There’s a lot of buzz about Shazam! for being the first DC Extended Universe movie that has a healthy sense of humor. Perhaps it’s a consequence of the audience’s exhaustion from grim years of Bats and Supes that the DCEU gives an individual filmmaker the freedom to do whatever he wants. DC initially tried to catch up with Marvel in too much of a hurry, but in crashing and burning, the studio may have created an opening for something all its own. The triumph of Wonder Woman, and the pure spectacle of Aquaman, feel like they were made by people with coherent visions rather than committees.
Shazam! follows Billy Batson (Asher Angel as a teen, Zachary Levi as an adult), a foster child known for running away from families in pursuit of his birth mother. After defending his foster brother from bullies, he is summoned by a wizard (Djimon Hounsou) to become the champion needed to stop the seven deadly sins. By saying the wizard’s name, Shazam, Billy is able to transform into a near-invincible grown-up version of himself with seemingly limitless superpowers. At the same time, he must stop Thaddeus Sivana (Mark Strong), who as a child was a candidate to be Shazam’s champion but was rejected for not being pure of heart. Thaddeus spent his life in pursuit of this wizard to prove his worth, harnessing the power of the Sins to dominate the world, with only Shazam standing in his way.
As a movie, Shazam! is fine. It spends the same amount of time doing things well as it spends not doing them well. The funny parts are usually funny, but there’s only so many laughs you can squeeze from a guy yelling “Lightning hands!” while shooting lightning from his hands before you wish he’d get to the next gag. The sincere moments are reliably the best moments of the movie, with Billy’s foster siblings as a definite highlight. This dimension brings Shazam! closer (than any modern comic movie) to capturing the fact that superheroes were created as escapist fantasies by people who felt alienated in their youth. The action is mostly serviceable but always far too long, with genuine thrills few and far between. The villain is certainly threatening, and David F. Sandberg’s background in horror shows through in the creature design.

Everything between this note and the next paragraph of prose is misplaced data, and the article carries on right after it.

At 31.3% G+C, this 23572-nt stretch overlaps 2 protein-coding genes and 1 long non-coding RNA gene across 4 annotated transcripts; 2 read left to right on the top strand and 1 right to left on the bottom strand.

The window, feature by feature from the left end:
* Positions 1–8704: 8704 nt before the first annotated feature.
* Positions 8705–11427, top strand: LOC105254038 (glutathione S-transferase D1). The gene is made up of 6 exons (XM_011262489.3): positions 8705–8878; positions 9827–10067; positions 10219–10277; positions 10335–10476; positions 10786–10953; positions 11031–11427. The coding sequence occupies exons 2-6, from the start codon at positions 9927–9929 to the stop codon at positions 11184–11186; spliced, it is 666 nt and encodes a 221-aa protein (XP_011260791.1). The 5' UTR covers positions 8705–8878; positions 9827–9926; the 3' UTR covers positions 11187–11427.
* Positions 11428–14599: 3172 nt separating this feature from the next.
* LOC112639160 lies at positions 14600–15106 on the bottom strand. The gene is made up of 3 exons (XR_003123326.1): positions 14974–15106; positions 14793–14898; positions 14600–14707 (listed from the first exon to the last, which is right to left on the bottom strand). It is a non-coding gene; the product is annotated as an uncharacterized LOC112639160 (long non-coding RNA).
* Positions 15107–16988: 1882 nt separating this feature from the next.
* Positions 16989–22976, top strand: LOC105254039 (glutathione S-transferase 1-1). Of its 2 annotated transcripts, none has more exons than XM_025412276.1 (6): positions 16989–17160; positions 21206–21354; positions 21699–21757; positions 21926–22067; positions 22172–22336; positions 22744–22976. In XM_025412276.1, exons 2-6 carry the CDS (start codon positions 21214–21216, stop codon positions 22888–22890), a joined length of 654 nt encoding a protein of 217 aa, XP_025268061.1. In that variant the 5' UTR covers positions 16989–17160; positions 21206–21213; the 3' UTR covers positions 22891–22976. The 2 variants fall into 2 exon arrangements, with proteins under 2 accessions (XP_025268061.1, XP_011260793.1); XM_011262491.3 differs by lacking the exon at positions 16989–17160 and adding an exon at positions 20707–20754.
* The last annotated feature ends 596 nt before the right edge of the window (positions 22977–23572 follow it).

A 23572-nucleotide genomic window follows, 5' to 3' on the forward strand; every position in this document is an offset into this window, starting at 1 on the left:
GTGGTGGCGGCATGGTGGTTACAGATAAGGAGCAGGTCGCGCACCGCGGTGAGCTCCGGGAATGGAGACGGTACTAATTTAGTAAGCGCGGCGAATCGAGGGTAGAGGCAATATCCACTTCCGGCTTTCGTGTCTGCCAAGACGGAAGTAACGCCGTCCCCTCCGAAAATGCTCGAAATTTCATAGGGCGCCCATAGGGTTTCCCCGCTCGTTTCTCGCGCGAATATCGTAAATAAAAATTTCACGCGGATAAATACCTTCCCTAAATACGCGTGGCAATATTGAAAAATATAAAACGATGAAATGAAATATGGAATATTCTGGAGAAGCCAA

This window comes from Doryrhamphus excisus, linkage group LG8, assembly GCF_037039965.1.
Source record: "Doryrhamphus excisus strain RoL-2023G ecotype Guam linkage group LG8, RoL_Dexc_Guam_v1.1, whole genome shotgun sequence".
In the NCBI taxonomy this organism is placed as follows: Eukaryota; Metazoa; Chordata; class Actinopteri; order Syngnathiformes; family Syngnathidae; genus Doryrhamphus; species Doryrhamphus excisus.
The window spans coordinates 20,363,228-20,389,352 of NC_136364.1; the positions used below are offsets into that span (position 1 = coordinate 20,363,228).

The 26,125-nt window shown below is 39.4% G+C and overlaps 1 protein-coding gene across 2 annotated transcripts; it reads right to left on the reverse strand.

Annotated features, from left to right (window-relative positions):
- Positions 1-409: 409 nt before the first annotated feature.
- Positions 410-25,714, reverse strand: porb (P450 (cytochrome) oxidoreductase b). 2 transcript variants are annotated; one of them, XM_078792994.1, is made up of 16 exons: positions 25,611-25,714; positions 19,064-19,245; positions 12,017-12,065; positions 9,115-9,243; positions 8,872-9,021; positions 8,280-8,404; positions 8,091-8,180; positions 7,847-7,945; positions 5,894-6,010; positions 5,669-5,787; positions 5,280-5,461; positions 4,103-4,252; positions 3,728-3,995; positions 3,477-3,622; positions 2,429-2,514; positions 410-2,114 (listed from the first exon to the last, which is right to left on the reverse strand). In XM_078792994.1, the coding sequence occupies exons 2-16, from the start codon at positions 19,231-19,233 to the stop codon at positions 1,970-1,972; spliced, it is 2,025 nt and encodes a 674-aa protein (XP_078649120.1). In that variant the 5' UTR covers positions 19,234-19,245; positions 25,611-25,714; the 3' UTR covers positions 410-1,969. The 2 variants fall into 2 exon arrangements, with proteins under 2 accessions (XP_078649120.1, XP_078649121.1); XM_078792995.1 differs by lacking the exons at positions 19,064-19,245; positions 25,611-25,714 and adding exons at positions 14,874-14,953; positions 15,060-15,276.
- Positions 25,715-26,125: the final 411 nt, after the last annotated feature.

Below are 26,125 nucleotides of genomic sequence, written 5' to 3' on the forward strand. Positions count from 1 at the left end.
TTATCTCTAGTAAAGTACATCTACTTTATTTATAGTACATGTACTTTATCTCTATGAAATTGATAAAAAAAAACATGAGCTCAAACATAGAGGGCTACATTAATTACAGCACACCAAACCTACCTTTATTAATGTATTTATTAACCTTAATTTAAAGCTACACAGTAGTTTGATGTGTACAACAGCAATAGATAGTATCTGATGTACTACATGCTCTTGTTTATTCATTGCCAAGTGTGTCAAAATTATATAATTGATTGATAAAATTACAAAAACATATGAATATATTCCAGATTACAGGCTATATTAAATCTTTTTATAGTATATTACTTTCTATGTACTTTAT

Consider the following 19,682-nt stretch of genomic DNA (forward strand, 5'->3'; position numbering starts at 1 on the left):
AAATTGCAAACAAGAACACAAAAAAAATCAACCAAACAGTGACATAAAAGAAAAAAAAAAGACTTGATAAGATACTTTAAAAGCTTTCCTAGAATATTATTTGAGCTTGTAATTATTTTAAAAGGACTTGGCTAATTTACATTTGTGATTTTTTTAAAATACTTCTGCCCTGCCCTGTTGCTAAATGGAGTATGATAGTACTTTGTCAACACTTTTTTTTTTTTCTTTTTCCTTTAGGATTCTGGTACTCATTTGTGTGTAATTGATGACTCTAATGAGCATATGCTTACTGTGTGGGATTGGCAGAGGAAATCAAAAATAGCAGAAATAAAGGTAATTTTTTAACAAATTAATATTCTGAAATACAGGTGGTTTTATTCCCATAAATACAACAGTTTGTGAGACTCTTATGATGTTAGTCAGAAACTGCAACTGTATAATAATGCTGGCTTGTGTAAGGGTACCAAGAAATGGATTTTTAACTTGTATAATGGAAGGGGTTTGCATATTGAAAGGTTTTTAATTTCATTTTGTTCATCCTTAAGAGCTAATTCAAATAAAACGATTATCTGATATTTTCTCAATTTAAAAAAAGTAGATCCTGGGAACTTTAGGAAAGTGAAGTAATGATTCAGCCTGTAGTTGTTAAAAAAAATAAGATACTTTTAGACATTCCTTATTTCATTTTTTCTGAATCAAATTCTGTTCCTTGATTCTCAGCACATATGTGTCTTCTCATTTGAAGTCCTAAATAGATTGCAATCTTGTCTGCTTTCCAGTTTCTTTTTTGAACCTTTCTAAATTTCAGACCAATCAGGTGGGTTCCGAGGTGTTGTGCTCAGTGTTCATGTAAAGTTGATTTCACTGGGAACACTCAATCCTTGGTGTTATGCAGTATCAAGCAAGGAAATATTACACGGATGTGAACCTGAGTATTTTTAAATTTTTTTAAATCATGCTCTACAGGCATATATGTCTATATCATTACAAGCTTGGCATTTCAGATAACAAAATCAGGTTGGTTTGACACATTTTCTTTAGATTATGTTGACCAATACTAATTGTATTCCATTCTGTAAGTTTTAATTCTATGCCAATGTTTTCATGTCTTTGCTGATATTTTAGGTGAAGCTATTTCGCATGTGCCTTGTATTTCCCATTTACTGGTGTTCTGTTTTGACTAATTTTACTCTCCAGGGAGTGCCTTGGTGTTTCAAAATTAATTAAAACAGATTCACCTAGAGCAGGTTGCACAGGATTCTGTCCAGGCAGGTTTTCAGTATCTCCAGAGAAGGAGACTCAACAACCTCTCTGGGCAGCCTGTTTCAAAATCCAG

Perhaps the biggest drawback is how much time Shazam! spends giggling at itself, a major drawback of 2011’s Green Lantern, which is said to be the source of DC’s longstanding “no jokes” rule, and many of the “I know, right?!” and “Shazam is a stupid word” punchlines can’t help but recall that disaster, though Shazam! is a better movie overall. And this may be nitpicking for a movie this lighthearted, but Angel and Levi do not feel like the same person. Levi is a fine comic actor, but his performance feels like a generalized teenager in an adult body, not this teenager. This is not a dealbreaker, but it does stop Shazam! from being a great movie instead of just a successful one. Despite these, it’s a net good that superhero movies are lightening the hell up already, and Shazam! is hopefully a sign of good things to come.
PG-13, 132 minutes
Alamo Drafthouse Cinema, Regal
Stonefield 14 and IMAX, Violet Crown Cinema
Alamo Drafthouse Cinema 377 Merchant Walk Sq., 326-5056, drafthouse.com/charlottesville z Regal Stonefield 14 and IMAX The Shops at Stonefield, 244-3213, regmovies.com z Violet Crown Cinema 200 W. Main St., Downtown Mall, 529-3000, charlottesville.violetcrown.com z Check theater websites for listings.
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